|Gudjohnsen: best chance
FA Barclaycard Premiership
Charlie McFaulds reporting
There were times in this match when you had to wonder if the
proposed television strike would actually have been a bad thing had
it gone ahead.
Chelsea and Blackburn tried in vain to put on a show but neither
team had the imagination to make the breakthrough here at Stamford
Bridge - it was largely a stale affair.
Rovers have already shown their capabilities to frustrate the top
teams in the Premiership this season, and once again their organisation
In Keith Gillespie Blackburn had a player who looked rejuvenated as
he turned, twisted and ran at Graeme Le Saux and his fellow
defenders in the opening 30 minutes.
The first real goal threat came from the other flank on 14 minutes,
when Damien Duff slipped down the touchline and delivered a superb
chip to the middle, but Matt Jansen failed to provide the finish the
Two minutes later Gillespie cut in from the other touchline, taking
a handful of Chelsea defenders out of the game, and rolled the ball
into the path off Alan Mahon, whose touch evaded Carlo Cudicini. The
keeper's momentum carried him into the Blackburn man, but referee
Graham Poll correctly turned down claims for a penalty.
The game then hit a lull with a scrap for midfield supremacy taking
place, before Jimmy Floyd Hasselbaink missed a chance to put
Chelsea ahead after 37 minutes.
The ball broke to the Dutch striker in yards of space inside the box
and sat up nicely, but his powerful half-volley narrowly missed the
corner flag and went for a throw-in. He really could not have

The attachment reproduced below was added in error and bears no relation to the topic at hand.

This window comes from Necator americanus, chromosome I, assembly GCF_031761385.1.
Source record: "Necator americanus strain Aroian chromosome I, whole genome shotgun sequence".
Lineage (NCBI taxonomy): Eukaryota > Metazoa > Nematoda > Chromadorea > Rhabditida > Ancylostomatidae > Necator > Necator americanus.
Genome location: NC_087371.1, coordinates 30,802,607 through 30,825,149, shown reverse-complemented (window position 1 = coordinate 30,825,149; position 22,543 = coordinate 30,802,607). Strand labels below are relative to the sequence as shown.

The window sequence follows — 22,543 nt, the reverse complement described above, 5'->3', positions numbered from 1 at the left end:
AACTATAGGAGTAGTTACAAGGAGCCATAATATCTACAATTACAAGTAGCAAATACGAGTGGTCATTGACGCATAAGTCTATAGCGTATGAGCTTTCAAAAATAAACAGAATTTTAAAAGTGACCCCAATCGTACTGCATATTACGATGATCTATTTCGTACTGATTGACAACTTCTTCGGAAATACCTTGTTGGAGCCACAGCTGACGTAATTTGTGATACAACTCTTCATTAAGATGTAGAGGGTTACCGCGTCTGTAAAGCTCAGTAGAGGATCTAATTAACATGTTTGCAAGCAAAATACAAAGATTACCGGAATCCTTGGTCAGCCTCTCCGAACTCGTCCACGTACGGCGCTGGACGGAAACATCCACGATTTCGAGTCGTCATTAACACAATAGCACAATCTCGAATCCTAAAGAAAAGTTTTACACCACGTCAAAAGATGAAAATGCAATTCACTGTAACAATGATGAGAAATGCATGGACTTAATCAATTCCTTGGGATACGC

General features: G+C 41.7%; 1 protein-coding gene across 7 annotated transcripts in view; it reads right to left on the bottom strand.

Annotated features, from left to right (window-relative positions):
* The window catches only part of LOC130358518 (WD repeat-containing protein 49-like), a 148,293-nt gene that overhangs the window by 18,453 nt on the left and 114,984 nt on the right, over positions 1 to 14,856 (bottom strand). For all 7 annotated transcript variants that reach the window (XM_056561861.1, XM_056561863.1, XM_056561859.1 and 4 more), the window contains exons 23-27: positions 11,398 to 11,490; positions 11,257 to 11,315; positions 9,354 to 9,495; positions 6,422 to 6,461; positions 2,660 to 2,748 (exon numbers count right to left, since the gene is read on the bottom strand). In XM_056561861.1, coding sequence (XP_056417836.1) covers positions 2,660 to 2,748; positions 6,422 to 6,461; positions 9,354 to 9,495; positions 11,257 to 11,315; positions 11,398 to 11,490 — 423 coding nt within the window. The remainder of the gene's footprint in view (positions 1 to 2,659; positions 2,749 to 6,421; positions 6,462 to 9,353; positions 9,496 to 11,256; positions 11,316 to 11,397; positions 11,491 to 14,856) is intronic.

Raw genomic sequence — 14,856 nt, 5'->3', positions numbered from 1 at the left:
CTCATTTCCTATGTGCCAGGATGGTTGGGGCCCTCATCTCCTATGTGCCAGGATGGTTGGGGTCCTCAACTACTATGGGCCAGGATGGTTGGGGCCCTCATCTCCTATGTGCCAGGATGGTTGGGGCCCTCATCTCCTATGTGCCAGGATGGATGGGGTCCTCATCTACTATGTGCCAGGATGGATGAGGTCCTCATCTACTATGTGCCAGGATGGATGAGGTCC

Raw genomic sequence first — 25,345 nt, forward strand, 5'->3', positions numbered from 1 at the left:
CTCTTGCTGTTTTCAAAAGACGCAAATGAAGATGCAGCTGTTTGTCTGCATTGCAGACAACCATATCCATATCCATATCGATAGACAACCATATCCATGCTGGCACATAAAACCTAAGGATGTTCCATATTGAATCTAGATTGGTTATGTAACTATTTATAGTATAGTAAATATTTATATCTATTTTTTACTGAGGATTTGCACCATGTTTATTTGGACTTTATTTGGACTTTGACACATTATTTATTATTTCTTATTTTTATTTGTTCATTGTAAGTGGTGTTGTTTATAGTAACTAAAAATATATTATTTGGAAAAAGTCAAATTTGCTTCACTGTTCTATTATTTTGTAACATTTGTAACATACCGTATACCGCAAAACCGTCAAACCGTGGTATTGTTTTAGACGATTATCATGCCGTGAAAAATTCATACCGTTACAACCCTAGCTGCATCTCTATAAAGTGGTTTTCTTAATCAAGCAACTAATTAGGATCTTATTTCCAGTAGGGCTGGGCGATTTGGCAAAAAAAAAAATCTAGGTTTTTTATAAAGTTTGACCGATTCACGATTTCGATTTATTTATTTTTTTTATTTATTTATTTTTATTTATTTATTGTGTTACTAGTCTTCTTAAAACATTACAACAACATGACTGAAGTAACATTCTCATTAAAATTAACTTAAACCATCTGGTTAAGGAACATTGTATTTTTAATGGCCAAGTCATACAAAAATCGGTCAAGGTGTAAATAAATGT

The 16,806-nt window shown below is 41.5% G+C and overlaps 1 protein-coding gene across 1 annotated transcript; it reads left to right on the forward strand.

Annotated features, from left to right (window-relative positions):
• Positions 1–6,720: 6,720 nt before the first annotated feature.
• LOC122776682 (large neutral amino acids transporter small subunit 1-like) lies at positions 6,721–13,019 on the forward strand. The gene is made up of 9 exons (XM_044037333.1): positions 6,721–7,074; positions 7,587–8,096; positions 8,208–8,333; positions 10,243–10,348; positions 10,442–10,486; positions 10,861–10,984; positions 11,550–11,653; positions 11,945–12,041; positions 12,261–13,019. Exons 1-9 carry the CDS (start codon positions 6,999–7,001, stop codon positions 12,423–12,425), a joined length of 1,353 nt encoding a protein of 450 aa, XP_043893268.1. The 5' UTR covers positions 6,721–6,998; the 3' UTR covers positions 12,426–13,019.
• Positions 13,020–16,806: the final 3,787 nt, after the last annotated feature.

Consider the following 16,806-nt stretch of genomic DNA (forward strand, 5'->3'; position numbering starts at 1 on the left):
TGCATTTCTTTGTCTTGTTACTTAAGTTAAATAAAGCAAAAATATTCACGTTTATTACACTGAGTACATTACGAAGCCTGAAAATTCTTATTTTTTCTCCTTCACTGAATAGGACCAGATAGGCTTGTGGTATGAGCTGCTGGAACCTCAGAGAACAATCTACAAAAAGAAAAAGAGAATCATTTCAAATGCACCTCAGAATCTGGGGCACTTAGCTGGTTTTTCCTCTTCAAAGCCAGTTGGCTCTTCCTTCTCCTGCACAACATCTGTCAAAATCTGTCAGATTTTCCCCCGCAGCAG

managed such an outcome had he been trying.
Apart from a John Terry trundler 25-yards out, and another Hasselbaink
effort from similar distance that was once again closer to the
corner flag than the goal frame, the hosts offered little to cheer
their fans in the opening half.
Chelsea twice threatened the Rovers goal in the opening five minutes
of the second half though, as it became apparent that they had
stepped up their game. Terry got a header on target that was easily
saved, and then substitute Sam Dalla Bona had a shot from 20-yards
that was nonchalantly stopped with one hand by Brad Friedel.
The big US stopper then raced off his line to deny Eidur Gudjohnsen
moments later, in what would be the best chance of the game.
Former Chelsea favourite Mark Hughes entered the fray on the hour,
and was immediately involved in the action, battling for position
with Le Saux for a loose ball deep in the Chelsea half.
The much travelled Sven Goran Eriksson saw England hopeful
David Dunn almost break the deadlock with a sizzling shot from a
free-kick, which whizzed narrowly past the post.
Then Hasselbaink went down twice in the box in the space of three
minutes, in an effort to con referee Poll into awarding spot-kicks.
His second tumble under a challenge from Henning Berg was laughable,
and should have been punished with a yellow card.
Not sure if a televison audience would actually miss those sorts of
theatrics. The majority of those who paid substantial money to be
here were certainly more than willing to voice their disapproval at
the final whistle.
MAN-OF-THE-MATCH: Keith Gillespie (Blackburn Rovers)
The Blackburn winger earns the award by default as his contribution
ended in the first half, but there were some signs of the form he
produced regularly as a youngster.
Melchiot, Gallas, Terry, Le Saux, Stanic, Petit, Lampard, Zenden (Dalla
Bona 46), Hasselbaink, Zola (Gudjohnsen 46).
Subs Not Used: de Goey, Babayaro, Forssell.
Curtis, Short, Berg (Johansson 82), Bjornebye, Gillespie, Dunn,
Tugay, Mahon (Hughes 60), Duff, Jansen.
Subs Not Used: Filan, Hignett, Taylor.
Booked: Duff, Tugay.
Ref: Graham Poll (Tring).